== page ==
Okay. So big reasons to do testing. Number one, saves you time. Number two, saves you money. Long term, there is upfront upfront investment in time. But the good news is you’re not going to be no longer led, distracted, distracted or led astray by the shiniest new supplement gadget or hack. I know you know, everyone you know here comes along someone’s inaudible goji berries juice like that seems healthy, you know, and like, oh, good. Oh, it helped me so much. You can be my MLM downline for the Storable Goji Berries. It’s the best delivery system are super absorbable like you don’t you’re not going to get lost. Bye bye. What’s in the latest magazine or podcast or why not? No, it doesn’t mean that those things can’t be helpful, you know, storable. Good. You just decide like, you know, whatever, whatever is being recommended, a particular supplement or particular exercise program or whatever it is, those are all useful. But the thing is, you have to know if you need those things. Now that testing comes up, then it saves you money because you’re actually knowing you’re only doing and taking what you actually need. If you’re actually absorbing those fancy supplements, you spend money on what lifestyle changes are changeable as what lifestyle changes are critical, as opposed to just they seem good because of all the podcasts are currently talking about them and it also prevents people from veer careening off track, you know and spending on this next shiny thing it’s so I this is massive saving of time and money over the long term.

 

Kashif Khan

And the cost of you know, way a lot of people will say, well, it’s not covered by my insurance or I know this test is a few hundred dollars. It’s the cost of waiting to be sick and to pay for that versus preventing it. Preventing prevention is a lot cheaper than illness.

 

Samuel Shay, DC, IFMCP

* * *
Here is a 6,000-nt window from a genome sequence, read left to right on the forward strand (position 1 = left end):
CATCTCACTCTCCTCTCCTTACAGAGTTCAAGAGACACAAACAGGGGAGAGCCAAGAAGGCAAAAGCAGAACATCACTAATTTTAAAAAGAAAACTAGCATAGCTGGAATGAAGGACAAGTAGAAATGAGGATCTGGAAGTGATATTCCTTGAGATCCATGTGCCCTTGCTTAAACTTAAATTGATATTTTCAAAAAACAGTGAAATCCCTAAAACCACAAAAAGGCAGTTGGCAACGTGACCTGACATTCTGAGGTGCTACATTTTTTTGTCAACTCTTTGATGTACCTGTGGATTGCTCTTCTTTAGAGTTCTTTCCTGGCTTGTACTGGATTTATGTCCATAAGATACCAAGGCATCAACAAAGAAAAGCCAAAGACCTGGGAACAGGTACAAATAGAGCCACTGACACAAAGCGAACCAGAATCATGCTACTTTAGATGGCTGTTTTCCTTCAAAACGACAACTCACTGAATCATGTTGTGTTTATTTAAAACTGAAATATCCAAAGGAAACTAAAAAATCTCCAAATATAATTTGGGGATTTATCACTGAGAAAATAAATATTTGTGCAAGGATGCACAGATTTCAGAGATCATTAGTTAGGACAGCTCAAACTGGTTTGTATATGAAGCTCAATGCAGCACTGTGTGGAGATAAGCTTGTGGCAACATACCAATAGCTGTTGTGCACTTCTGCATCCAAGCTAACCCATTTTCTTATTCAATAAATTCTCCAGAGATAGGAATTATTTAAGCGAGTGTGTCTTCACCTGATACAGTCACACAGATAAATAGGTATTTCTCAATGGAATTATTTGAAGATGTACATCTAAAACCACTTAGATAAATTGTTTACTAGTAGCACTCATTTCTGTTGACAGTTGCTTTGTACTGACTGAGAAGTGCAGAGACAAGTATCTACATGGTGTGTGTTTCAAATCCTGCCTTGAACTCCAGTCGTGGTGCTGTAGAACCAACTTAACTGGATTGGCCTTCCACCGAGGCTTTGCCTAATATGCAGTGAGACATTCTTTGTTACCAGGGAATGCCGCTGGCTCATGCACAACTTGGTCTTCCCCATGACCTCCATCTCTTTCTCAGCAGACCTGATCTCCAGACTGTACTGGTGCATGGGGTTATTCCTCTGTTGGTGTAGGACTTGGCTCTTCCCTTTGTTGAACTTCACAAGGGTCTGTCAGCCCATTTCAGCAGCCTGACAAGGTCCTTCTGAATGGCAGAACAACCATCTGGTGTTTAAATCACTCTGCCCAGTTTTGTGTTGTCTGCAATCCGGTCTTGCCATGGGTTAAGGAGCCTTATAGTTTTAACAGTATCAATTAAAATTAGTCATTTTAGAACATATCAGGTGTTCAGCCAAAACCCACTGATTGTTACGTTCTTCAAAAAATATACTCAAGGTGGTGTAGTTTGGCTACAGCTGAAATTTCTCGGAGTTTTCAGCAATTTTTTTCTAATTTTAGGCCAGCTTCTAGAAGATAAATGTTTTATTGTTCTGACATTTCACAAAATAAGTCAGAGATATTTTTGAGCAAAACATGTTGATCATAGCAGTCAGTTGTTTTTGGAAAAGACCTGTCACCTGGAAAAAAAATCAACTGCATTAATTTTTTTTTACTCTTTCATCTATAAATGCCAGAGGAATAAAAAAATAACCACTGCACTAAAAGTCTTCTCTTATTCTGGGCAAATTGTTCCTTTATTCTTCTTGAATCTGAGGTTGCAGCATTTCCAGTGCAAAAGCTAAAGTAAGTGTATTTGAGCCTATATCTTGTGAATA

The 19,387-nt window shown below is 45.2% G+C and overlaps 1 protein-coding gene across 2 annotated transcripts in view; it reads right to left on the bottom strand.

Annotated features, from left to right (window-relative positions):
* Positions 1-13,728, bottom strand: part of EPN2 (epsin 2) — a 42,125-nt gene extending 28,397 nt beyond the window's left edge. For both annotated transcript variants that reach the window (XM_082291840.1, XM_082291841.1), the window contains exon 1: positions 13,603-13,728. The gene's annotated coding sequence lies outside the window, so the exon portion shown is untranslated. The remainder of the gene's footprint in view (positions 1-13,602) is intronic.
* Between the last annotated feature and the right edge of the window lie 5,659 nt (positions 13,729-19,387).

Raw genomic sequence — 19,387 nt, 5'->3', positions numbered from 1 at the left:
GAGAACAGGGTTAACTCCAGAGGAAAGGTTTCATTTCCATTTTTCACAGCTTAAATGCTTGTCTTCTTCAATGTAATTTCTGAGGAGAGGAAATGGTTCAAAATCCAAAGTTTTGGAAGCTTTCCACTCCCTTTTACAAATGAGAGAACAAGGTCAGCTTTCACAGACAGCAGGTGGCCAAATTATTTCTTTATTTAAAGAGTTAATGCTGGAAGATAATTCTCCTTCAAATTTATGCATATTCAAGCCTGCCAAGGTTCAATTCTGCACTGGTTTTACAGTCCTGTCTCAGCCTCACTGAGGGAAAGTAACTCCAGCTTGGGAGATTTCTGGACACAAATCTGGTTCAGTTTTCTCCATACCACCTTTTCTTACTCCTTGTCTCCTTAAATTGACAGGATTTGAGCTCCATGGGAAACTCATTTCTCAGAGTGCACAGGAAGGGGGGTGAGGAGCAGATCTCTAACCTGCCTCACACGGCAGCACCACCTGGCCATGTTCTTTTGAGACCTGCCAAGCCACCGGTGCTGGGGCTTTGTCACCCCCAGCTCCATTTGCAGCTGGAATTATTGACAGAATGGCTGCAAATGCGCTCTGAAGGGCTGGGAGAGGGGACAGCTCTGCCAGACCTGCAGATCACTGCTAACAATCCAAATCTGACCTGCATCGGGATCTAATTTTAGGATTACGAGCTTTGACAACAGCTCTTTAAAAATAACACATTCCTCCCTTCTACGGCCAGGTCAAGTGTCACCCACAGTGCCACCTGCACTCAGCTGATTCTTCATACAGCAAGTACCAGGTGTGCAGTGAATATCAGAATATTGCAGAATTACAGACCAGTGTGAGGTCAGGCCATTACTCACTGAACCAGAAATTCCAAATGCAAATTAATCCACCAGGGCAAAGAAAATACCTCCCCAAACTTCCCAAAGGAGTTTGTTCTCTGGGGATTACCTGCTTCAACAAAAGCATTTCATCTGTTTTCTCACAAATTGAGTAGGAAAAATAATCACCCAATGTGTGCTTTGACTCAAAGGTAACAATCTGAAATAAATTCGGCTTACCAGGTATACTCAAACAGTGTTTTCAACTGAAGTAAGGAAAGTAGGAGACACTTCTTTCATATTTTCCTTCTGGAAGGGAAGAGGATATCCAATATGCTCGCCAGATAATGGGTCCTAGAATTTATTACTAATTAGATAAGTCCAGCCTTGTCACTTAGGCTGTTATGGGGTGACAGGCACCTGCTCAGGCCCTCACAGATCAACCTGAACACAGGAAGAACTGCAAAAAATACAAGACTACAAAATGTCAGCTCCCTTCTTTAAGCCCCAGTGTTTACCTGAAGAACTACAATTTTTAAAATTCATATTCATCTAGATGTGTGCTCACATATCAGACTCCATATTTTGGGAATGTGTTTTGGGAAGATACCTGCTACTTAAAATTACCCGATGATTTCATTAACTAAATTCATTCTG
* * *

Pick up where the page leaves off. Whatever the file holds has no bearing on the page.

Yeah, I have. My father is now in the kind of mid-cycle later stages of dementia and l elder memory care is I think was the 2021 was 2021 says it was like something on average in the United States was over $70,000 a year. I think it was like 83,000. I think the number was 83, 222. Is cinemas popping right somewhere. It’s a year. Yeah. So I mean everybody. Okay so now talk about the categories of testing and what this the the purpose of this section is. It’s kind of like exposure therapy where you where our listeners and viewers can get exposed to the the types of tests, the names of the companies. So they’re not overwhelmed with all the jargon that’s being thrown at them if they go see a functional medicine practitioner. So the first major category of testing is hormone testing. Now, the hormone tests are basically launched. Functional medicine was adrenal testing. So there’s sort of three tests now. They’re called like adrenal cortex profile or ASP, but Genova or precision analytical is cortisol awakening response or doctors data. Zero has one like there’s there’s almost every lab has an adrenal test of some type. And the salivary adrenal test really developed in Harvard, I believe, in the seventies because they wanted to go collect samples in like deserts in the tropics and it’s hard to store safely and transport blood and stool. Slow is easy. So that’s why they developed the saliva technology. Now, for people who are doing saliva salivary testing, I really encourage people to get the cortisol awakening response that or car for short as an add on because it will check your ability to adapt to stress because your adrenals your cortisol levels should spike within 30 minutes of waking up. And if it doesn’t, that means that it’s a micro stress test that you can’t actually adapt to stressors to encounter a worse is when it inverts or actually collapses down sort of goes up. So I highly recommend the the cortisol awakening response add ons. The second major type of test is sex. The sex hormones and melatonin. Now they’re bundled together because precision analytical has the most famous one called the Dutch test for dried urine. Total comprehensive hormone test. There are other people on there’s other companies on the market. There’s other ones that do similar type tests where they’re checking for not just, you know, e to on a blood test. This is actually a urine saliva test where they’re checking for at least on Dutch like seven types of estrogen. The checking like all the Cascades and the DHEA. And it sends constituents that metabolize into estrogen. You know, they’re checking testosterone. It’s metabolites, progesterone metabolites. Also melatonin like your checking the whole cascade. Because the reason why that’s important is because if you’ve got imbalances, say, in estrogen and you need to know where the estrogen being shunted as if being going into 60 hydroxy estrogen into four hydroxy estrogen, which is really bad. That’s the one that causes problems in the DNA or is it going down into two hydroxy, you know, like you want to know where things are going and different lifestyle changes and different supplements divert estrogen in different ways. And you want to know what’s actually happening so you can redirect the traffic in the right direction.